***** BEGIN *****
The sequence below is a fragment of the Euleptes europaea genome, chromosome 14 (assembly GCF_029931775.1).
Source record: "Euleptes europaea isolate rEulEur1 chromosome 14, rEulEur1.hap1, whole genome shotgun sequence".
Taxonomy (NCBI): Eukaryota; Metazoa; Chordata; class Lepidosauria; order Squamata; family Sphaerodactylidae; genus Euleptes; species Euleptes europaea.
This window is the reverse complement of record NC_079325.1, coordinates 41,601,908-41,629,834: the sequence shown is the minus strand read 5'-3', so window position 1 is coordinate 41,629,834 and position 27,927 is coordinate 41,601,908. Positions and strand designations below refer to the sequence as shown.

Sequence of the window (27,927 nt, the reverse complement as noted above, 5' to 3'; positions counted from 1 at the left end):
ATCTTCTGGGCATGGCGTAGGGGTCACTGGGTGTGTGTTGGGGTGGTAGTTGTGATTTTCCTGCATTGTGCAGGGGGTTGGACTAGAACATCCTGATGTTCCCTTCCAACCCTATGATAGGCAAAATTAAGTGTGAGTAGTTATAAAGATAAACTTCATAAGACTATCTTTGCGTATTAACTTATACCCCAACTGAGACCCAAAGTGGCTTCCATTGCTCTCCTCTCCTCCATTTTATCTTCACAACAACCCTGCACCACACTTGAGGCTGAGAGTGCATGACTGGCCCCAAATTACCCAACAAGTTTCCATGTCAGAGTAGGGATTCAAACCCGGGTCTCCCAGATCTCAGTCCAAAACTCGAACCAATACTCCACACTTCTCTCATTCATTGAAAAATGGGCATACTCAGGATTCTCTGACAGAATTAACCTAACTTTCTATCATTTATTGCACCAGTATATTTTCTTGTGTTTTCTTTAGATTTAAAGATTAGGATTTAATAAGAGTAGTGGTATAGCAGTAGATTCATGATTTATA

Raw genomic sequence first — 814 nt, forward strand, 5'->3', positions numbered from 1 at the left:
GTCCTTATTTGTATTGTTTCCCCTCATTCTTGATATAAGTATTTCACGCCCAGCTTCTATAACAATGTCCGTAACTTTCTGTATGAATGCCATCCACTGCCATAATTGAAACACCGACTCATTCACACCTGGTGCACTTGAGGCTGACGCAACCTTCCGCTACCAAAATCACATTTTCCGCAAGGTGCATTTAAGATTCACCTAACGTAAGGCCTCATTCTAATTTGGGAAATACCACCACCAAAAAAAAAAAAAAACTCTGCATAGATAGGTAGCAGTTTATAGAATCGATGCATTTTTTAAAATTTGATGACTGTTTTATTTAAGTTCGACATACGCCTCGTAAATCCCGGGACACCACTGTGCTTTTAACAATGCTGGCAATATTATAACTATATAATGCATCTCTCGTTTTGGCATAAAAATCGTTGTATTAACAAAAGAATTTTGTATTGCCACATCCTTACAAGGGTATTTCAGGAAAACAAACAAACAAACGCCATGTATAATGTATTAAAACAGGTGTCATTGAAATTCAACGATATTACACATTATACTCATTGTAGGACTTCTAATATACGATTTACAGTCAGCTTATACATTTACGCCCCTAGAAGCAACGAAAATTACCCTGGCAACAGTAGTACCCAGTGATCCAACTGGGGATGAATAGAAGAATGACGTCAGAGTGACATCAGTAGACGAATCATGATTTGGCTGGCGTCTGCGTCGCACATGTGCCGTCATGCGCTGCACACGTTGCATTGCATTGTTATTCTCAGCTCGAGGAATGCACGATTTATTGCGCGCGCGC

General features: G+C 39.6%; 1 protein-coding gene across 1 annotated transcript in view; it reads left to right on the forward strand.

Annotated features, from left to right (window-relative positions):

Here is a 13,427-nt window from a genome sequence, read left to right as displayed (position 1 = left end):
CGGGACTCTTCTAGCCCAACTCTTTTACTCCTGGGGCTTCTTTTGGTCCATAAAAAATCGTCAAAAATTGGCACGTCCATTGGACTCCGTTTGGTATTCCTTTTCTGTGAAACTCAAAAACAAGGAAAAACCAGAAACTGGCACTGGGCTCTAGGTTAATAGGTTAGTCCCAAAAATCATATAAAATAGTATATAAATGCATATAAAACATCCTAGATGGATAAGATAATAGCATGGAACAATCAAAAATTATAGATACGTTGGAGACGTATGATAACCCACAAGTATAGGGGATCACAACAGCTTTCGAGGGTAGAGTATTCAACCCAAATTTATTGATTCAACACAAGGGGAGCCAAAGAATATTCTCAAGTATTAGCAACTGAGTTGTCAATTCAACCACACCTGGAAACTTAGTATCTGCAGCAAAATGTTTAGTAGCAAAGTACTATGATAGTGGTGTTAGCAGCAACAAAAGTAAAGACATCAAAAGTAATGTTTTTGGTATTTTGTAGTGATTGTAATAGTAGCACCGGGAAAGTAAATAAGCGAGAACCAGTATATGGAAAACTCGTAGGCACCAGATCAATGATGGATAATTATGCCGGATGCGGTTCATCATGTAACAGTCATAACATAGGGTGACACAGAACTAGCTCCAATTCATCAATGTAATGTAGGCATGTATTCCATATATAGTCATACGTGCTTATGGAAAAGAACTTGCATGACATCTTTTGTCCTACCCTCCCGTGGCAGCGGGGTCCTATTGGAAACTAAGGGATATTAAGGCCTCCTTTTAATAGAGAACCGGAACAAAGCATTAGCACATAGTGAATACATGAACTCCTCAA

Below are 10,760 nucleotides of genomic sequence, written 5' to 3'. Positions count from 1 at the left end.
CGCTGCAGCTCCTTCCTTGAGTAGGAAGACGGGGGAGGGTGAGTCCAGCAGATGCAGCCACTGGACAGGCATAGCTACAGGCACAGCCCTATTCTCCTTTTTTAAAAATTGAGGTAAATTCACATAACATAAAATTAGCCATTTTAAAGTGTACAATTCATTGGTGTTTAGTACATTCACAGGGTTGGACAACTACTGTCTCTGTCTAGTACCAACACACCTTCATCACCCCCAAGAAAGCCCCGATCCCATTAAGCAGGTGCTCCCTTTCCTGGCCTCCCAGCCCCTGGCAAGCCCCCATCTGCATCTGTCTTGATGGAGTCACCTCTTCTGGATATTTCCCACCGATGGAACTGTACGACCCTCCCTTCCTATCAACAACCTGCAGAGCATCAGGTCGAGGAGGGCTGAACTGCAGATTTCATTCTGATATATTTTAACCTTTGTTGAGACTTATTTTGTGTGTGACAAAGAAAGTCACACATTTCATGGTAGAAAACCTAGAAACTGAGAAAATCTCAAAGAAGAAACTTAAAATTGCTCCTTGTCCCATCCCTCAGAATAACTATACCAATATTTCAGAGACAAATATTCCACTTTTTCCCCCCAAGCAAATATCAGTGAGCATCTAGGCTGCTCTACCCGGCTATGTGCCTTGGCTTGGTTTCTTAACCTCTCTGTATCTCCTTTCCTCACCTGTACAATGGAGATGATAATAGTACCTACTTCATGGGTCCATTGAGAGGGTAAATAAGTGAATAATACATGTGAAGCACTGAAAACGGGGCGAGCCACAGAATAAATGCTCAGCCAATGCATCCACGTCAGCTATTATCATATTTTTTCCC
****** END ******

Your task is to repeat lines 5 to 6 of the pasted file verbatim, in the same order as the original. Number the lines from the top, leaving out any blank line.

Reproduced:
Sequence of the window (27,927 nt, the reverse complement as noted above, 5' to 3'; positions counted from 1 at the left end):
ATCTTCTGGGCATGGCGTAGGGGTCACTGGGTGTGTGTTGGGGTGGTAGTTGTGATTTTCCTGCATTGTGCAGGGGGTTGGACTAGAACATCCTGATGTTCCCTTCCAACCCTATGATAGGCAAAATTAAGTGTGAGTAGTTATAAAGATAAACTTCATAAGACTATCTTTGCGTATTAACTTATACCCCAACTGAGACCCAAAGTGGCTTCCATTGCTCTCCTCTCCTCCATTTTATCTTCACAACAACCCTGCACCACACTTGAGGCTGAGAGTGCATGACTGGCCCCAAATTACCCAACAAGTTTCCATGTCAGAGTAGGGATTCAAACCCGGGTCTCCCAGATCTCAGTCCAAAACTCGAACCAATACTCCACACTTCTCTCATTCATTGAAAAATGGGCATACTCAGGATTCTCTGACAGAATTAACCTAACTTTCTATCATTTATTGCACCAGTATATTTTCTTGTGTTTTCTTTAGATTTAAAGATTAGGATTTAATAAGAGTAGTGGTATAGCAGTAGATTCATGATTTATA